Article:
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There is expected to be some changes to taxation, such as an extension of IR35 rules to the private sector, tightening the tax relief on pension contributions and some talk around lowering the VAT registration threshold to bring some of the 3 million unregistered businesses within its scope. This third policy would be rather challenging to implement at present, given the lack of capacity in Whitehall to implement it as well as the logistical headache it would present, both for HMRC’s new digital platform and also for businesses with no experience of submitting VAT information online. There are also question marks about whether the government will follow through on its pledge to reduce corporation tax from 19% to 17%; it’s unlikely a further drop at this point would affect international investment decisions while the uncertainty of Brexit still haunts the UK economy.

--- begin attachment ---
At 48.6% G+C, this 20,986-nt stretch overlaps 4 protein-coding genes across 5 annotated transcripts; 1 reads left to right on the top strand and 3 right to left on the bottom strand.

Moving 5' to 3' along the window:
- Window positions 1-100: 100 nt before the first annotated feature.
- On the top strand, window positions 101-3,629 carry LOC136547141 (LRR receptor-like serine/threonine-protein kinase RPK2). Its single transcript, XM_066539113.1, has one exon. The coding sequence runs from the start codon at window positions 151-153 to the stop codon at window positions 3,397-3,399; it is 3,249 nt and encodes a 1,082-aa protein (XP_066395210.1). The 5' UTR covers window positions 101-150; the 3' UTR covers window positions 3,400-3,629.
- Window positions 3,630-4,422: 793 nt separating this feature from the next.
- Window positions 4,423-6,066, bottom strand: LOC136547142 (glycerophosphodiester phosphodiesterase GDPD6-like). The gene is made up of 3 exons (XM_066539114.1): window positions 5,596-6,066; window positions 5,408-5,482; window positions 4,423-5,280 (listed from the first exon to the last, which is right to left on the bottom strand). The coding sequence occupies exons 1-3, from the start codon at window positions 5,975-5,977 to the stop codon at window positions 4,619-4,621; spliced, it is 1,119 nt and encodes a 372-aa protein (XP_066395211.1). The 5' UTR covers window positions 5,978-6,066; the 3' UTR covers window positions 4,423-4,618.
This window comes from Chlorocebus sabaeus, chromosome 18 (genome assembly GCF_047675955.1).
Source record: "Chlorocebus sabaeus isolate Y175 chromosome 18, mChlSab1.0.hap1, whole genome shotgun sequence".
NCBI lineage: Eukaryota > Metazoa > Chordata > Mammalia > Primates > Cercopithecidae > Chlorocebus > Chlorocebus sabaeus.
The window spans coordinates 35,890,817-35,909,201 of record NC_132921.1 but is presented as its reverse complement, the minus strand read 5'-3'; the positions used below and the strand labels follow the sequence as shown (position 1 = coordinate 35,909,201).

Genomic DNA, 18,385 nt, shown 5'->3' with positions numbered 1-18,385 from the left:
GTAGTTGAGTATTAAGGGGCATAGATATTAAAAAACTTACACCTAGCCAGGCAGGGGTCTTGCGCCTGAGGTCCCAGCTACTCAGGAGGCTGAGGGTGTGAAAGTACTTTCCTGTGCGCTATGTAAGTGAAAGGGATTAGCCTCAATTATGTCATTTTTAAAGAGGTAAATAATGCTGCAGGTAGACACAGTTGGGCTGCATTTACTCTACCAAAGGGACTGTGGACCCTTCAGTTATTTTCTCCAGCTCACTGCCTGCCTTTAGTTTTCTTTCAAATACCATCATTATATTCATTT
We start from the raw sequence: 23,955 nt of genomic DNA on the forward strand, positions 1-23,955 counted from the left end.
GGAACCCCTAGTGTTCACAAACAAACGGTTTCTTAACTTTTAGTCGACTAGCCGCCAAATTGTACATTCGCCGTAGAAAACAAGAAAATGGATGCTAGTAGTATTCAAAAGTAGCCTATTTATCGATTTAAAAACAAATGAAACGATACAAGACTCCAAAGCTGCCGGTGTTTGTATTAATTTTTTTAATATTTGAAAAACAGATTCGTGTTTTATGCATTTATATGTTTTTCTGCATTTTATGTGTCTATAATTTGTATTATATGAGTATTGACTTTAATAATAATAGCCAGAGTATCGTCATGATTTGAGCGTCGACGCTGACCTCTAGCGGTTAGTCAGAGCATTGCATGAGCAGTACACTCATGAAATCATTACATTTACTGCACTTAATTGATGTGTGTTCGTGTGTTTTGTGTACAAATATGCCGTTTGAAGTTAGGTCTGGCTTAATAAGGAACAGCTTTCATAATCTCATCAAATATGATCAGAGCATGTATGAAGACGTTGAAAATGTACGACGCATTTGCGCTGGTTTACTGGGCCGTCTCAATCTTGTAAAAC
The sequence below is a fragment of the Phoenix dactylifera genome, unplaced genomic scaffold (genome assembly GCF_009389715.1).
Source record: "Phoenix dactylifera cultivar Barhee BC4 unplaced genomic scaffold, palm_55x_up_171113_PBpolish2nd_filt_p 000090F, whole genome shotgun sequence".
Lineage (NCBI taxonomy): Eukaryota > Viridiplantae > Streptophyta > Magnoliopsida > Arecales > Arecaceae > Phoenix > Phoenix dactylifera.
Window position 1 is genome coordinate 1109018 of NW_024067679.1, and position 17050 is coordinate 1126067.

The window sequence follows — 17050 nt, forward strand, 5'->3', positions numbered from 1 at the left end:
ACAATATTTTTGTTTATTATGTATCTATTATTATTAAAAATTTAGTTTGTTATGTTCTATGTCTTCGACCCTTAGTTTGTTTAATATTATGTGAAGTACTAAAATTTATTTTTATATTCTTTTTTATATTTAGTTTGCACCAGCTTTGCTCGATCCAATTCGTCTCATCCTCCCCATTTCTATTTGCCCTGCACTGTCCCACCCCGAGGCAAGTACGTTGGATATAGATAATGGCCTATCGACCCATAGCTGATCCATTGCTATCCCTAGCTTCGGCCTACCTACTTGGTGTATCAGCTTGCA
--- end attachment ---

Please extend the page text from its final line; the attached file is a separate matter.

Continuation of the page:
Perhaps the most surprising announcement is that Theresa May now says that austerity must come to an end. This is a response to the anti-austerity argument Labour is making to its base in places that the Conservatives are also targeting, such as Walsall and Mansfield. Analysis from Deloitte claims that the UK’s continued budget deficit over the past nine years demonstrates the scale of the damage inflicted by the financial crisis. However, even on the government’s own terms of balancing the budget and paying off the deficit, austerity has failed. The UK’s national debt has increased from £770 billion in 2010 to £1,763 billion in March 2018. What’s more, according to the ONS the current budget deficit stands at £40.7 billion per year, meaning that the UK’s public finances are quite vulnerable as we move into the implementation phase of Brexit. This budget is taking place against a backdrop where the Conservatives’ internal divisions have reached fever pitch, with the distinct possibility that MPs from Theresa May’s own party could vote it down in a show of strength, especially given the animosity the pro-Brexit European Research Group faction of her party has shown to how negotiations with the EU are playing out. It’s therefore rather difficult to see what the end of austerity will actually look like in practice.